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Le condizioni di vento debole e instabile stanno obbligando i protagonisti della Solitaire du Figaro agli straordinari. Gli skipper, partiti ieri da Lorient alla...

Solitaire du Figaro – Lorient – Le condizioni di vento debole e instabile stanno obbligando i protagonisti della Solitaire du Figaro agli straordinari. Gli skipper, partiti ieri da Lorient alla volta di La Coruna, hanno trascorso la prima notte in mare lottando su ogni refolo. Una situazione che ha privato quasi totalmente del sonno il gruppo dei migliori.

Il giro del vento, ruotato verso sud, ha spinto i solitari verso le prime scelte davvero importanti, come spiega il Direttore della Regata, Jacque Caraes: “L’ora differente delle strambate dimostra come i velisti abbianon deciso di muoversi in modo diverso per aggirare il centro dell’alta pressione. Ora la separazione laterale è piuttosto importante: parliamo di circa 15 miglia e sarà interessante vedere come il peggioramento previsto per la notte, quando il vento soffierà fino a 35 nodi, infuirà sulle dinamiche della regata”.

Al comando della corsa, intanto, è salito Bostik di Charles Caudrelier-Benac, seguito da Rona  Treussart (Black Hawk) e da Gildas Mahé (Banque Populaire), tutti e tre impegnati lungo al rotta più breve.

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Il primo giorno in mare. Video copyright La Solitaire du Figaro.

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La partenza. Video copyright La Solitaire du Figaro.


[Solitaire du Figaro Press Release]
It will have been a sleepless night last night for most of the 52 skippers on their way from Lorient to Coruna on the first leg of La Solitaire du Figaro. Within hours of the start, in a respectable 10 knots or so of breeze, they were stalled in the forecast light and variable conditions, and for the single-handers that means only one thing – time spent on deck hand steering and trimming sails to wring out every fraction of a knot of boatspeed.

By morning the fleet had passed over the continental shelf and were well offshore, fully embarked on their crossing of the Bay of Biscay. The day brought a brisker 11 knot southerly breeze and spinnakers came down in favour of gennakers, with the boats advancing at a more respectable pace of 7 or 8 knots. “There have already been some interesting strategic developments” explained Race Director Jacques Caraës: “the different timing of their tacks, to avoid the centre of the weather system, have led to quite a bit of lateral separation, fifteen miles or more between the boats grouped in the south-west and those in the north-west. It will be interesting to see later on who was right, because right now there’s everything still to play for. In the meantime they’re getting ready for the passage of a front during tonight which will bring squalls and 20–25 knots of wind from the south-west, with gusts up to 35”.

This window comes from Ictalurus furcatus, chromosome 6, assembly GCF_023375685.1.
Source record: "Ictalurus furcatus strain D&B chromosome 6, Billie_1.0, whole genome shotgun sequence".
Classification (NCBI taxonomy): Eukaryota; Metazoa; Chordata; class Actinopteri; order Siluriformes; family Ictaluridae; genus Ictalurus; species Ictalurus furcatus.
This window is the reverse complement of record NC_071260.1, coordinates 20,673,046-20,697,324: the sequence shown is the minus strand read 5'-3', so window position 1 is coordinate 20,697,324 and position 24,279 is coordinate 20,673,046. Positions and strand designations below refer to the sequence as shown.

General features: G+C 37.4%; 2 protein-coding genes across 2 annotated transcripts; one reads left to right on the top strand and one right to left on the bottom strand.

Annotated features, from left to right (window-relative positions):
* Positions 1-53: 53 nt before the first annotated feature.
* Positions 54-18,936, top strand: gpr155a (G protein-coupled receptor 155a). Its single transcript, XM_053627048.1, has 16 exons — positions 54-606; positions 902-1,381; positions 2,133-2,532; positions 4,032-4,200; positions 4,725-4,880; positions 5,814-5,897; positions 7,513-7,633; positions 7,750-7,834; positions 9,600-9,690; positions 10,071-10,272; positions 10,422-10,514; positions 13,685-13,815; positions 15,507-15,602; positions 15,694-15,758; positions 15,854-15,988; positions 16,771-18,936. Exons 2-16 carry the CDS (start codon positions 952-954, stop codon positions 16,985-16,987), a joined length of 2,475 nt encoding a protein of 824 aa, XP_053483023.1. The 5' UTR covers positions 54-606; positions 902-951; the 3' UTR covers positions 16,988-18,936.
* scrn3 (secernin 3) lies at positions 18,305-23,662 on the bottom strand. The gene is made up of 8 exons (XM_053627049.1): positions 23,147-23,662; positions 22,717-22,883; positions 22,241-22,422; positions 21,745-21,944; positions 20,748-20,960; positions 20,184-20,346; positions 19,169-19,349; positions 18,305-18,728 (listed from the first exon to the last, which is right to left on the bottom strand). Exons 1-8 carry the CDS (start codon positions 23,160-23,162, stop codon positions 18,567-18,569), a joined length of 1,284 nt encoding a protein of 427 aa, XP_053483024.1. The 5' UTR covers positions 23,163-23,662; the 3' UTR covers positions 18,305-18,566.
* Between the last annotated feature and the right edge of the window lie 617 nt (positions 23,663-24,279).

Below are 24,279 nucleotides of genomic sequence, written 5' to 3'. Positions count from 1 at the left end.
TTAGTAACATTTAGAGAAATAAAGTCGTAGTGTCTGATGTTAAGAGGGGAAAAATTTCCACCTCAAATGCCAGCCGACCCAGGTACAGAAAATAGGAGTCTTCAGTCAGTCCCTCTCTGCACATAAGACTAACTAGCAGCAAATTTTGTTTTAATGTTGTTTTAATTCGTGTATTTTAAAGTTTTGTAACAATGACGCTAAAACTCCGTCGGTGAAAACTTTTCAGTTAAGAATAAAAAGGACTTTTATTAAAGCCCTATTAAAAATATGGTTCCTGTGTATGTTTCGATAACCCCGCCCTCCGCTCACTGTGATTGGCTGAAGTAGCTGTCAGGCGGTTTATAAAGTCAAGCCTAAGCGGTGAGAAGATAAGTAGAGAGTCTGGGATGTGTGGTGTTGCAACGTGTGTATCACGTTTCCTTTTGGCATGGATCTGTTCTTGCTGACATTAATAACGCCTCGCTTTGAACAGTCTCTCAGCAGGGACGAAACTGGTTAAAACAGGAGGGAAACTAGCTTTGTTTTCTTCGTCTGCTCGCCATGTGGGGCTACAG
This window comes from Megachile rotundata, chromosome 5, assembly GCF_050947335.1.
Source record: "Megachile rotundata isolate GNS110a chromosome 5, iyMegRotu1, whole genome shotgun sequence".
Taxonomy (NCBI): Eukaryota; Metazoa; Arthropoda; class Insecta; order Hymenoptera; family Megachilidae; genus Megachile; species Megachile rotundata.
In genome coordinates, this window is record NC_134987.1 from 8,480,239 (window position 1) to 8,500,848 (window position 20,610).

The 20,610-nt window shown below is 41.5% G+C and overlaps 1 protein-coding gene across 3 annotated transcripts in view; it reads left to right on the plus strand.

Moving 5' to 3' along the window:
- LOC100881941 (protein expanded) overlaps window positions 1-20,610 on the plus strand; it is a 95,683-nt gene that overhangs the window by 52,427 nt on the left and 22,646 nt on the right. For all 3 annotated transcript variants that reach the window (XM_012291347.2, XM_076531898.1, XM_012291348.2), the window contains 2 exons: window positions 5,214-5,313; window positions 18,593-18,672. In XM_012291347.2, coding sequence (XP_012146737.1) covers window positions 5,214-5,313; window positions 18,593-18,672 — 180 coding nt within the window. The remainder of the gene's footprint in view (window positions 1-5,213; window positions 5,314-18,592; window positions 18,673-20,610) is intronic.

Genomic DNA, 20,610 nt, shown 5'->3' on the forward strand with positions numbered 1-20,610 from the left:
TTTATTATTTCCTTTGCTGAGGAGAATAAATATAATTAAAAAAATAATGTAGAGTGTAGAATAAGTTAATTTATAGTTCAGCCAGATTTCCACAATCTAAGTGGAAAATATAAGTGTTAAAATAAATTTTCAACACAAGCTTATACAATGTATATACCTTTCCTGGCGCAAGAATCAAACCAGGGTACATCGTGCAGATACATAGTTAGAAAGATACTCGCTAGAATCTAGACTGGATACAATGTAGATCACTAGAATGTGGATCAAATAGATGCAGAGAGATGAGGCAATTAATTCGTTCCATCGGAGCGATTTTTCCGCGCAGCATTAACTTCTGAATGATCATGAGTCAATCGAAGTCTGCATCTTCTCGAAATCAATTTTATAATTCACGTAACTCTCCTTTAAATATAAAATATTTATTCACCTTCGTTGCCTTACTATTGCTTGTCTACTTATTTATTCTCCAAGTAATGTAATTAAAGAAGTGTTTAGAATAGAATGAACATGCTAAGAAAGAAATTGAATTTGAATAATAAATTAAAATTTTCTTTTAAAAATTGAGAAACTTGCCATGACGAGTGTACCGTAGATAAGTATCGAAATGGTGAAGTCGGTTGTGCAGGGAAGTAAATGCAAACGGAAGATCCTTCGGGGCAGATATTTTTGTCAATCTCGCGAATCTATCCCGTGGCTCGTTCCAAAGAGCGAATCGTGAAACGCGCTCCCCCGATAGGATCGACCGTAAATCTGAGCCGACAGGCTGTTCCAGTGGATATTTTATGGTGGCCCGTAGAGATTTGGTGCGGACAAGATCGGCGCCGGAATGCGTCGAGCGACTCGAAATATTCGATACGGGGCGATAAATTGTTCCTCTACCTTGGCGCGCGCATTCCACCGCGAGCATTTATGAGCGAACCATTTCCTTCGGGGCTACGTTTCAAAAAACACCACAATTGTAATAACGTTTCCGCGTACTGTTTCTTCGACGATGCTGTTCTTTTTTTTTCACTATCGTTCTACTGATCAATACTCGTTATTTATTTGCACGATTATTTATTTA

Leading the fleet at the 1600 position report is Charles Caudrelier-Benac (Bostik), followed by Ronan Treussart (Black Hawk) and Gildas Mahé (Banque Populaire); all three have chosen to follow the rhumb-line route to Coruna, at the middle of the axis of the fleet. Of the international skippers, Cowes-based Jonny Malbon (Artemis) is following the middle group, about 15 miles further down the track, while Nigel King (Nigel King Yachting) has elected to follow a more northerly route, having slipped to a mid-fleet placing after a superb start yesterday. Between the two is Franco-German sailor Isabelle Joschke (Synergie)

Racing in the Figaro class is notoriously close however, and not much more than 15 miles separates the bulk of the fleet in any direction – nothing is sure, as 4th-placed Antoine Koch (Sopra Group), in philosophic mood, pointed out during this morning’s radio session: “We’ll need to take the opportunity to get some rest in this afternoon or miss out altogether, because tonight could be decisive. At the moment it’s too early to say whether one is well or badly placed. And for me winning is only a part of the objective, the other is to feel I’ve played the cards I was dealt to best advantage. I’ll do the best I can with what I’ve got and see how it goes.”

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